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In SharePoint 2013 CSOM is it better to pass a Context object around, or a Url to open a context?

Which would be the best example: (Please consider there may be a lot of methods preforming tasks)

1) Pass Context, open Web

EnableSomethingOnWeb(ClientContext ctx, bool enable){
   ctx.Load(ctx.Web);
   // enable something
   ctx.ExecuteQuery();
}

var ctx = new ClientContext("http://myweb");
EnableSomethingOnWeb(ctx, true);

2) Pass Url, open ClientContext, Open web

EnableSomethingOnWeb(string Url, bool enable){
   var ctx = new ClientContext(Url);
   ctx.Load(ctx.Web);
   // enable something
   ctx.ExecuteQuery();
}

EnableSomethingOnWeb(webUrl, true);

3) Pass Web, Execute ClientContext

EnableSomethingOnWeb(Web web, bool enable){

   // enable something
   web.Context.ExecuteQuery();
}

var ctx = new ClientContext("http://myweb");
ctx.Load(ctx.Web);

EnableSomethingOnWeb(ctx.Web, true);
*keep in mind following calls may continue pass this web object around.
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2 Answers 2

up vote 4 down vote accepted

Do:

  • Pass around ClientContext.
  • Call .ExecuteQuery() as few times as possible, bundle/batch up with .Load().
    • Once is usually enough, only in a very few cases do you need more.

Do not:

  • Do not pass around Web.
    • You need to reference other members from ClientContext, such as Site.
  • Do not pass around an URL (either as String or Uri).
    • Initialization method of ClientContext can alternate, e.g., provider hosted apps use this: SharePointContextProvider.Current.GetSharePointContext(HttpContext).CreateUserC‌​lientContextForSPHost().

Also:
I usually make "Repository" classes, which work on ClientContext without actually calling .ExecuteQuery(), so I bundle up (batch) .Load commands and fire them on the "outside", then come back to the Repository.

public class ListAndViewRepository
{
    private readonly ListCollection _lists;
    public List<List> Lists { get; set; }
    public List<View> Views { get; set; }

    public ListAndViewRepository(ClientContext clientContext)
    {
        _lists = clientContext.Web.Lists;
        clientContext.Load(_lists,
            collection =>
                collection.Include(l => l.Id, l => l.Title,
                    l => l.Views.Include(v => v.Id, v => v.Title, v => v.ViewFields, v => v.ViewQuery)));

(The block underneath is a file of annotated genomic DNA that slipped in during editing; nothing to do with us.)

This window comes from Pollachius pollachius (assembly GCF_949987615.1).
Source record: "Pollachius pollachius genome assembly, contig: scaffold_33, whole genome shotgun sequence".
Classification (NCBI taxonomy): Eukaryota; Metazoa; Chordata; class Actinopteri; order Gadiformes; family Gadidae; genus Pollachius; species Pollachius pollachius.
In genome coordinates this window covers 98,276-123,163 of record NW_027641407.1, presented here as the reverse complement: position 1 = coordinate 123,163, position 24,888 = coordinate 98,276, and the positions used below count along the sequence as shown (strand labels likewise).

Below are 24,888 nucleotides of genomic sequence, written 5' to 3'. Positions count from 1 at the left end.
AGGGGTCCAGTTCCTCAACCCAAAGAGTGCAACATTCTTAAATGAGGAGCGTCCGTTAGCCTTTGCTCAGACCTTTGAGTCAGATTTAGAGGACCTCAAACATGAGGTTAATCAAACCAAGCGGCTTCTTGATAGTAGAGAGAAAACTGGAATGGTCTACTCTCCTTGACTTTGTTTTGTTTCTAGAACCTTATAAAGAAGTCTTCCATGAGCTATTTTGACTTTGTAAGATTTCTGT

}

    public void Execute()
    {
        Lists = _lists.ToList();
        Views = Lists.SelectMany(list => list.Views.ToList()).ToList();
    }
}

Used something like this:

var listAndViewRepository = new ListAndViewRepository(clientContext);
// ... do a lot of other "repositories"
clientContext.ExecuteQuery();
// ... call "Execute" on other "repositories"
listAndViewRepository .Execute();
var lists = listAndViewRepository.Lists;
var views = listAndViewRepository.Views; 
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So to clarify, constructing class libraries should use "ClientContext" because of multiple ways to init the object may cause inconsistencies? –  Elliot Wood Apr 14 at 5:51
1  
@ElliotWood: Yes, they should not initialize the object. In provider hosted apps you do something like SharePointContextProvider.Current.GetSharePointContext(HttpContext).CreateUserC‌​lientContextForSPHost() instead of just new ClientContext. –  eirikb Apr 14 at 5:53

Objects like Web, ClientContext are passed by reference, that is they are not copied. So there is no need to worry about performance. However, as mentioned by @eirikb, pasing ClientContext between methods make more sense as you can then load whatever objects you want from it inside the method.

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Note that when you initializing a new instance of ClientContext it will validate the URL, so at least 10 nanoseconds to save there. Although when initializing in a provider hosted app the overhead is much much larger –  eirikb Apr 14 at 5:44
    
@eirikb, so it is good to initialize ClientContext once and then pass between methods rather than passing url and initializing inside the method. –  Nadeem Yousuf Apr 14 at 5:54
    
@Nadeem So by ref would imply you could get the context and call other things by going: var ctx = web.Context; ctx.Load(...)?? –  Elliot Wood Apr 14 at 5:56
    
@ElliotWood, That is right. However, if ClientContext is passed instead of Web then there is no need to do var ctx = web.Context –  Nadeem Yousuf Apr 14 at 6:05

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